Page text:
As if right on cue, the tornado developed quickly.
For the next 15 minutes, I did not move as the tornado grew and put on quite a show about a mile to the west. It grew into a large, violent cone, then barrel, then wedge - with horizontal vortices, multiple suction vortices and debris. I could hear the roar of the tornado as a distant jet engine sound. It appeared the tornado was moving toward me, as it was not moving left or right. However, it was only doing so very slowly, so I did not feel any urgency to reposition.
Stills taken during this time, with either the Canon 50mm 1.8 or the Canon 10-22mm lenses.
After this extended period of good visibility, the tornado then quickly wrapped in rain.
Southeasterly winds began picking up suddenly, and I assumed a satellite tornado was about to develop to my immediate northwest. However, about a minute later, the rain began clearing to reveal the tornado just west of the road by roughly 1/2 mile. At this point, I jumped in the car and began heading north. The road made a sharp turn to the west, and I now realized the tornado was making a gradual left turn, literally following me as I drove north, then west.
The tornado was thankfully still moving very slowly, so once I got a safe distance west of it (roughly 1/4 mile) I stopped to watch and get videos and still images. This was an incredible experience being this close to such a large and powerful tornado. The following are still frames from the video camera, zoomed all the way out as wide as it could go:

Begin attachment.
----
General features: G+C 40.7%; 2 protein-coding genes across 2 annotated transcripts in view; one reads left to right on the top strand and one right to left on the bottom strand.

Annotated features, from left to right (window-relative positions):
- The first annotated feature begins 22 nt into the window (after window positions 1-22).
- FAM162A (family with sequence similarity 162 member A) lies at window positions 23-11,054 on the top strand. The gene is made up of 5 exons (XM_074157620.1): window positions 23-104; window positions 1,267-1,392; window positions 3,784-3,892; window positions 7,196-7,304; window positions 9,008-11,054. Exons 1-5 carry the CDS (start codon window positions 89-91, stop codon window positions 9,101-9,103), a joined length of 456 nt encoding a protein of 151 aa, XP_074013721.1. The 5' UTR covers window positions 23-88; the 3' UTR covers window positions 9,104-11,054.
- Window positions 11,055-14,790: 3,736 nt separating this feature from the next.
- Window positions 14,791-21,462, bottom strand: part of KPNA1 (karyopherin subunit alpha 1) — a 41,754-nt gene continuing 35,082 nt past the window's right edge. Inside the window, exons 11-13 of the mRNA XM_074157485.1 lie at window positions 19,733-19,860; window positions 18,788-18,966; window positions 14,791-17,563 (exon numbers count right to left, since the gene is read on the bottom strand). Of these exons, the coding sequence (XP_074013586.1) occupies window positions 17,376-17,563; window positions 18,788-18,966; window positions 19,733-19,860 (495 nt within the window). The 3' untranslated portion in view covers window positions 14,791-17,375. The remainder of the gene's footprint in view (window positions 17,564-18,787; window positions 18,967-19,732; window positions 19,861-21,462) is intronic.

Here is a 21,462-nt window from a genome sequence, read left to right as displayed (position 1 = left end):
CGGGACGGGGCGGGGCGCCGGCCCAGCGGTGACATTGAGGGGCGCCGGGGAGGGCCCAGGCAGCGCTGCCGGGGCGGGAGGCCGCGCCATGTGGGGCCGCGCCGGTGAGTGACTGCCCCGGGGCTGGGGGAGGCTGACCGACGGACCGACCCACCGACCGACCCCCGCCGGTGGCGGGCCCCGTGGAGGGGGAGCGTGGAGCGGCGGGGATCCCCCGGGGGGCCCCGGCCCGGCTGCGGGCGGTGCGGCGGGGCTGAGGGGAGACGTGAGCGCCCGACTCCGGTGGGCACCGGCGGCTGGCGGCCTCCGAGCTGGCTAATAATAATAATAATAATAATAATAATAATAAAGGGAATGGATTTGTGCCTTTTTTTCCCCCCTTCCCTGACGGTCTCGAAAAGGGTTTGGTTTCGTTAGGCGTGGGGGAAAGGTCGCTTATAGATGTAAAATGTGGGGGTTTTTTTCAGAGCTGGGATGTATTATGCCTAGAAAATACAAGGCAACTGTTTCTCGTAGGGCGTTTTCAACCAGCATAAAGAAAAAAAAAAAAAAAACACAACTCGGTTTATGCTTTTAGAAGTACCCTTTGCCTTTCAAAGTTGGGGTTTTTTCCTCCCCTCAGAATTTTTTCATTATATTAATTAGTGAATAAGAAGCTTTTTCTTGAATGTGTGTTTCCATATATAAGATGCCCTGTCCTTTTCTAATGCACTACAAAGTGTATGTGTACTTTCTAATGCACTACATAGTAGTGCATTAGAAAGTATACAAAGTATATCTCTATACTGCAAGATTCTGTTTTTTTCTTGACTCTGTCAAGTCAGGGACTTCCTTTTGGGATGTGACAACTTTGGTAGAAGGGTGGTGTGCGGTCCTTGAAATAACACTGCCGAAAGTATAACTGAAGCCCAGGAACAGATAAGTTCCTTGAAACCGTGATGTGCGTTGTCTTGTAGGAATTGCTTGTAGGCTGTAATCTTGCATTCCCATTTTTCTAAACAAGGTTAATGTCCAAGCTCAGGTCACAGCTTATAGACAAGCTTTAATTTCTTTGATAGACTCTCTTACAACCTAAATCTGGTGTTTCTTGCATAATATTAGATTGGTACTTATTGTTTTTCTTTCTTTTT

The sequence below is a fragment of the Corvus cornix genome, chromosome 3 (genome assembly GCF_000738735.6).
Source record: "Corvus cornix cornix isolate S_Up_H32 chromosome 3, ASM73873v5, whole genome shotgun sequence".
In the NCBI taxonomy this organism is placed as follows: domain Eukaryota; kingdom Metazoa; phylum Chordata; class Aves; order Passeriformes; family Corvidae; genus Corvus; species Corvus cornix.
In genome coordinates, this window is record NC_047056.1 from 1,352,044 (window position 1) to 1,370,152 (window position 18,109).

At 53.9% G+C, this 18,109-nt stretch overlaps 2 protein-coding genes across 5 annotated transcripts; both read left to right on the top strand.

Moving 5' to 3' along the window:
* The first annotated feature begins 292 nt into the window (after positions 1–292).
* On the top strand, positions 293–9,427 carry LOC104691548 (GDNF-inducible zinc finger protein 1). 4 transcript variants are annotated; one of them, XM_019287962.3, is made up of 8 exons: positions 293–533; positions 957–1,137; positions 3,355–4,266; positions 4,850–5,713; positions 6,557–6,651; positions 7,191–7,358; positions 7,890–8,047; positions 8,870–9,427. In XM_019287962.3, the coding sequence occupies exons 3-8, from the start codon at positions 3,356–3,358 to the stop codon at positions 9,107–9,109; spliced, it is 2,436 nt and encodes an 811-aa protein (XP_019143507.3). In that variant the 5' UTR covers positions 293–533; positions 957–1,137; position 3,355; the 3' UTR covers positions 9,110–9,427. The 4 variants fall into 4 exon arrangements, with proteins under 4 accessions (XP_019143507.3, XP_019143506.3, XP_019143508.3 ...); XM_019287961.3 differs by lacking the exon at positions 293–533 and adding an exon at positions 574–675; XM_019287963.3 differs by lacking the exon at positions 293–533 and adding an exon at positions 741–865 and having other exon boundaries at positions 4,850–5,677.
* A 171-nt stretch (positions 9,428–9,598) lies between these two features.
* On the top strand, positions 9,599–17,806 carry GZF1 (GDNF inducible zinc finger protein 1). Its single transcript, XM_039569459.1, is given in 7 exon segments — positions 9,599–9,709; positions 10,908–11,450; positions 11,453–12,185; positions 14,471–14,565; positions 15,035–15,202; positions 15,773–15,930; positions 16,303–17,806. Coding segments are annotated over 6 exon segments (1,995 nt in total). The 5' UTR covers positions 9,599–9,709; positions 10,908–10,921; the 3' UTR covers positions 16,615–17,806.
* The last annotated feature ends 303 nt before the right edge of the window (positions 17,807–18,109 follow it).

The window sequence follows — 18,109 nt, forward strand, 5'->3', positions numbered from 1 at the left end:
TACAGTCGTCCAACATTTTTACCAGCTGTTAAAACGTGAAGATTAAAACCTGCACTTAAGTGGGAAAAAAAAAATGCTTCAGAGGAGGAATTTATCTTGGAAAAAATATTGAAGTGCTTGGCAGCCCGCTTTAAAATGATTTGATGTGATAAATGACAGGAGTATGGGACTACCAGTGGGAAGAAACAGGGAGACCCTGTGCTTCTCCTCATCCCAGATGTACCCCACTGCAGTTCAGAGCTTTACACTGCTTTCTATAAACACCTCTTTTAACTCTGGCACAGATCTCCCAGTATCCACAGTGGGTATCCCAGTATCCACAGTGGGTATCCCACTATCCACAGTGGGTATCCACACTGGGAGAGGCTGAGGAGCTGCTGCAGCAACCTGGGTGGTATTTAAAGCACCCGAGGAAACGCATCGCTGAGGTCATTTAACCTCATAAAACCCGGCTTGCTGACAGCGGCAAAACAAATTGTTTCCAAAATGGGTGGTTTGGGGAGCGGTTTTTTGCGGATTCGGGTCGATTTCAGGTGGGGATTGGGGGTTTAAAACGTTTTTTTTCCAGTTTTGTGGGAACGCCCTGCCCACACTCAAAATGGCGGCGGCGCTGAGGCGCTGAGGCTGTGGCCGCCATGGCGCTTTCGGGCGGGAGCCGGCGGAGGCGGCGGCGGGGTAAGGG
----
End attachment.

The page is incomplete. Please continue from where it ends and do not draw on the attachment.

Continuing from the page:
The following images are the stills captured during this time. These are all at the 10mm full wide end of the Canon 10-22mm lens:
I had time to snap a quick 2-frame panorama of the tornado, collar cloud and vault region, again using the 10mm wide end of the Canon 10-22 lens:
As the tornado looked like it was making a stronger push toward me while getting increasingly wrapped in rain, I bailed west to Highway 106, then returned south to Highway 18 eastbound. The tornado, now a wedge, was still partially visible in the rain to my north:
At this point, given the tornado's erratic motion, large size and being difficult to see in the rain, I moved back to the east of Highway 81 on 18 to keep a safe distance. The storm structure at this stage was dramatic:
I hoped to catch a view of the tornado again, but the rain never cleared out. The storm also appeared to be lining out at this stage, so I ended my expedition and headed to Salina to get a hotel room. My last shot of the day was these sunset rays over downtown Salina:
Other observer accounts from this event:
NEXT PLAINS EVENT: Oklahoma hail/lightning, May 29 >
|Another great job Dan! Looks like EF-4 tornado. I hope you catch more tornadoes today, and hopefully nobody get hurt. Good luck and be safe!|
- Posted by Luka from Arizona
|PLEASE BE CAREFUL!!! Did you get your car fixed yet? I couldn't believe the damage especially to the back window. How do you insure that?|
- Posted by Linda Ainsworth from Juniper Hills, CA
|CONGRATULATIONS!! I agree, these are the best photos I have ever seen on this site. The 2nd photo looks like a bomb. The last one truly depicts everything about the tornado, i.e. size, sheets of rain/hail. I live in Calif. and don't have a clue what these Tornadoes are like. We could sure use some of that rain though. Love the photos. Again, be careful!:.)|
- Posted by Linda Ainsworth from Juniper Hills, CA
|Nice photos of that very large tornado. Thanks for posting them. God Bless and stay safe.|
- Posted by Wade Brooks from Canada